How Sports Stardom Has the Potential to Change What We Watch and How We Watch it

Hollywood has undergone a seismic shift since the invention of the internet.

A small number of studios controlled what TV shows and movies got bankrolled and distribution. If one of the studios didn’t play ball, you didn’t.

With widespread adoption of the internet, Netflix, Hulu, Prime, YouTube, Twitter, Instagram and traditional networks, there is mountains of content. Leverage has flipped from the studios to the creators. Social media has empowered artists to be their own marketing machines and operate without the financing and infrastructure of larger players. A smartphone or microphone has enabled anyone to be a creator reaching millions.

Although I didn’t watch the (“The Match”) Phil v. Tiger pillow-fight (not great golf was the resounding consensus), the result was a heavily-promoted, discussed and sponsored event that has the potential to shake up the sports world in a way similar to how Hollywood was disrupted.

*Following paragraph added on 4/4/2020

Professional football was a fledgling business in the 1920s — a far cry from what it is today.

The concept alone was loathsome to most sports fans.

“Football, when played with the amateur spirit, possesses more elements for the development of character and manhood than any sport I know,” said University of Chicago head coach Amos Stagg.

The early founders of the league persevered despite the public’s resentment and significant losses.

Enter, University of Illinois running back, Red Grange, the most touted college football player in the country who signed with the New York Giants. Grange’s star-power was unmistakable.

Gate receipts after one game surpassed $143,000, erasing Giant’s owner Tim Mara’s debt for the entire season. “I was about ready to toss in my hand until Grange turned pro,” Mara said later.

Red Grange, individually, saved the NFL and proved for it to be a viable and profitable venture.

Sports leagues like the NBA and PGA provide infrastructure. They manage the media, legal complexities, upfront costs, business relationships, and TV rights that allow the players to focus on playing. Those are many of the same things the studios provided back in the day. You couldn’t have a lucrative event without those things.

Tiger v. Phil is a window into the future of a world where athletes don’t need the sports leagues. Sport leagues will probably always exist, but their importance may be diminished as the players themselves have enough star-power (as do Tiger and Phil) to basically guarantee the success of an event.


Bleacher Report, a digital sports media company owned by Turner, broadcast the event online for $19.99 as a pay-per-view event. A major malfunction forced Turner to issue refunds and make the event available to all. Viewership numbers haven’t been made public, but my guess is that there was a lot of competition to own the distribution rights for an event this juicy. Traditionally, they would need a PGA to help secure distribution. If Tiger calls about an event like this, what media company is stupid enough to not listen?


Tiger Woods can move the needle like no other athlete in the history of sports (Source: 538). Phil Mickelson is no slouch himself, the second most popular golfer over the last two decades. Two titans battling is a headline that sells.

The event was well-promoted to general sports fans and gamblers who could make prop bets during the match. Similar to a movie star promoting their project on late-night shows, Tiger and Phil went on a press tour, shows like ESPN’s Pardon the Interruption, to promote the event.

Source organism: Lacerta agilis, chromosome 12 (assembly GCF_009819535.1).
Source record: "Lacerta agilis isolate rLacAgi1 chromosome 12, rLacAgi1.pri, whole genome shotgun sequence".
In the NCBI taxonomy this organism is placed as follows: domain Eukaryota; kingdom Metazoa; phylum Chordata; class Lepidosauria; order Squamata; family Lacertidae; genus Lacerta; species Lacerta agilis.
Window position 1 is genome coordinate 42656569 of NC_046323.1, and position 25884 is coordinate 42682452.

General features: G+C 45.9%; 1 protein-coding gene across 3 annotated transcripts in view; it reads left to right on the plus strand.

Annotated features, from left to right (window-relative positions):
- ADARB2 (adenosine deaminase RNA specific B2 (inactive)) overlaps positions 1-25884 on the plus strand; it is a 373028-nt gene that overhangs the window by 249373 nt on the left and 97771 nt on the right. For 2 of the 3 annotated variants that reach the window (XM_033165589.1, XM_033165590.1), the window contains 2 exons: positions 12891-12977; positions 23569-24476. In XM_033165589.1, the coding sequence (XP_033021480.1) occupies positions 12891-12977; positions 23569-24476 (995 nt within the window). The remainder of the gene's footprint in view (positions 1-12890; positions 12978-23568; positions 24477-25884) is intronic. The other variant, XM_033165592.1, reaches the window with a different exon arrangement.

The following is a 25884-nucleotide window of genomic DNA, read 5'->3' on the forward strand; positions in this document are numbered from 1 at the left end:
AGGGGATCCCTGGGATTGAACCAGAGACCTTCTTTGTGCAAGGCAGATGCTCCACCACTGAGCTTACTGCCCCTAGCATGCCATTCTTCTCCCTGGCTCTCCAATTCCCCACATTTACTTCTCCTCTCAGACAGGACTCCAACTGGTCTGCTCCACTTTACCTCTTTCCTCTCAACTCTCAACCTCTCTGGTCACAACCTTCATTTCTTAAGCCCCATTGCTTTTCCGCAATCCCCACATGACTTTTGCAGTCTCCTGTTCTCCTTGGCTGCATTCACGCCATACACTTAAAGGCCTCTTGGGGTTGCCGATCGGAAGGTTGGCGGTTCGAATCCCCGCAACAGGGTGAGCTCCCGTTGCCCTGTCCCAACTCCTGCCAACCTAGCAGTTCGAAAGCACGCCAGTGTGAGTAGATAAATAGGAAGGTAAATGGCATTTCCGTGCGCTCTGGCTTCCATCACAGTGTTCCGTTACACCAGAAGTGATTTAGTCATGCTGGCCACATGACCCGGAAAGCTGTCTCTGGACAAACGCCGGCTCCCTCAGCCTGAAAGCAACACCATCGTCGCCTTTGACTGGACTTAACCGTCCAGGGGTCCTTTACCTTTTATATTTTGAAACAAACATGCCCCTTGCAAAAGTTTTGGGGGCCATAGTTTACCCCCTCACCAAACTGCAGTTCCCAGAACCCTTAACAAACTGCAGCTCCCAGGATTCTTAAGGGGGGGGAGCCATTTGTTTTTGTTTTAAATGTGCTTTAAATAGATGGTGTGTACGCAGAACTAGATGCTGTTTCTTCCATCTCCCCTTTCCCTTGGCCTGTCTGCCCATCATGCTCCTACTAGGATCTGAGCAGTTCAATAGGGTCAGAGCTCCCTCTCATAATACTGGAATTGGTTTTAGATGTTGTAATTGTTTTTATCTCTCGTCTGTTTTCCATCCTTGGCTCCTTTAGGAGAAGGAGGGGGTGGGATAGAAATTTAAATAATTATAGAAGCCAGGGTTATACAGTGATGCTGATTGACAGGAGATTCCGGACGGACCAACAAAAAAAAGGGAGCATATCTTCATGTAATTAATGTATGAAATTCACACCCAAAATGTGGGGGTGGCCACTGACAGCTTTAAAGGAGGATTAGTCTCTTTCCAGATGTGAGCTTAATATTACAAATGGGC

“Capital One the Match” was the official name of the match. Catching unique shots of the action was the “Drone View by AT&T,” and the tracer will be the “TopTracer, presented by Capital One.” There was a $9 million bet on the match that made for a good PR headline, but even the loser is due to make a butt-load of cash either way.

Why this is so fascinating to me is because we will see this happen in sports I actually care about. One of the draws of the event was supposed to be the intimacy of the event — no crowd, just them playing mano-a-mano. Where it failed was much of the rivalry and conversation during the event felt forced.

Consumers are seeking intimacy.

LeBron James understands that more than anybody in the sports world right now. His HBO show, The Shop, shows revealing and authentic conversation in a barbershop with A-list celebrities — Drake, Snoop, OBJ and many more — that touches on topics they’ve never discussed publicly before. Drake airing out his beef with Kanye West and LeBron declaring himself the GOAT became major social talking points.

LeBron’s not granting interviews to help Sports Illustrated sell magazines anymore. He’s talking about stuff on his own media properties which he’s making bucks off of. Leverage has flipped.

We’ll see an event like Tiger v. Phil except with basketball players in the next 3 years.

Would you pay $19.99 to watch LeBron play Kevin Durant 1-on-1 in August? Or Steph Curry play Damian Lilliard? I definitely would.

Other than language in their contract that prevents an athlete from playing their own sport and not giving a cut to the league, there is little barrier for someone like Steph Curry to organizing and cashing in on an event like this.

Soon, we will see more athletes do this. The promotion will be easy. The distribution attainable. Most of the major stars already have sponsors who will want in on the event. Think Chris Paul and James Harden with State Farm. The whole freakin’ basketball hoop will be State Farm branded.

Whether you call it the Hollywood-ization, the boxing-ization or millenial-ization of the world, Tiger v. Phil is the start of a major new trend.

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Entrepreneur, Observationist and Wannabe Writer

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